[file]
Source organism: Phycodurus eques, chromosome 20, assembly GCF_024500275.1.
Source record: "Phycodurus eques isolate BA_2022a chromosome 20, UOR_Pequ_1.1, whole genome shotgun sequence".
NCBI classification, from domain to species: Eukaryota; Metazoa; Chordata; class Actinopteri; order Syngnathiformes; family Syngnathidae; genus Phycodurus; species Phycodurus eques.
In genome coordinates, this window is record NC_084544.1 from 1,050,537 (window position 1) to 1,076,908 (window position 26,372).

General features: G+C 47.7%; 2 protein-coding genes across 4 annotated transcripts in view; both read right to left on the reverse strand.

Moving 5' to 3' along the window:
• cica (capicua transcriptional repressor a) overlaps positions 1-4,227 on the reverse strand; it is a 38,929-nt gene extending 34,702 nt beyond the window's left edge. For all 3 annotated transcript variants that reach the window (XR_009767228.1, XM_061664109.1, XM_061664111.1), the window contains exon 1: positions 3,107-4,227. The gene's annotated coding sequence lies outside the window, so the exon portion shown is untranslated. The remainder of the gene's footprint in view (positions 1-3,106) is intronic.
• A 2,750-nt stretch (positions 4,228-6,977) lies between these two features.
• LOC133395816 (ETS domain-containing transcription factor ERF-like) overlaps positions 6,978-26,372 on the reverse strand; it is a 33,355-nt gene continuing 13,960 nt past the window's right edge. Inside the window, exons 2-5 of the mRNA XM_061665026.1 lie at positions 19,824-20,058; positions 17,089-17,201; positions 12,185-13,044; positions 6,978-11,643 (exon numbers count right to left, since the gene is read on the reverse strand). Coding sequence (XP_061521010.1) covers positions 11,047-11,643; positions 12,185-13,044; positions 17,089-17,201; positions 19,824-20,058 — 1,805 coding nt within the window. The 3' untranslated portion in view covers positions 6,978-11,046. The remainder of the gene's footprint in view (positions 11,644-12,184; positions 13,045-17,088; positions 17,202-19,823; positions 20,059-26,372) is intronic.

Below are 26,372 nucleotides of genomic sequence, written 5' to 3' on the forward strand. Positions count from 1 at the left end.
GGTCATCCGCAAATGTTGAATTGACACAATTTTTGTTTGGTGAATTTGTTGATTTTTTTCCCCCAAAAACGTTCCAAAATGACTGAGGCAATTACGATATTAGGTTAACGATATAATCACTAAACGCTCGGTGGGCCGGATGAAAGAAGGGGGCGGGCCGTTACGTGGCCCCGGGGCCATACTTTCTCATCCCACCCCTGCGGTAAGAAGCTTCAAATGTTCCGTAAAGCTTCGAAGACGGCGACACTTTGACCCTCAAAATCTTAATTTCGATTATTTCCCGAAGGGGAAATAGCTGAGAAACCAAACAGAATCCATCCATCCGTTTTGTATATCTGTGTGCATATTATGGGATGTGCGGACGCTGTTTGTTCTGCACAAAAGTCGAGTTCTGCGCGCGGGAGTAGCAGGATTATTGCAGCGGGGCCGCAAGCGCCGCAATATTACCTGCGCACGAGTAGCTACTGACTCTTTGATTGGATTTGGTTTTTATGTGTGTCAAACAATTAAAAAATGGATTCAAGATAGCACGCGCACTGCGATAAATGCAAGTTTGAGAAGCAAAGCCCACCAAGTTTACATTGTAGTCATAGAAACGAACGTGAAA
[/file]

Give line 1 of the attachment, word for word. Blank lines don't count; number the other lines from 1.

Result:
Source organism: Phycodurus eques, chromosome 20, assembly GCF_024500275.1.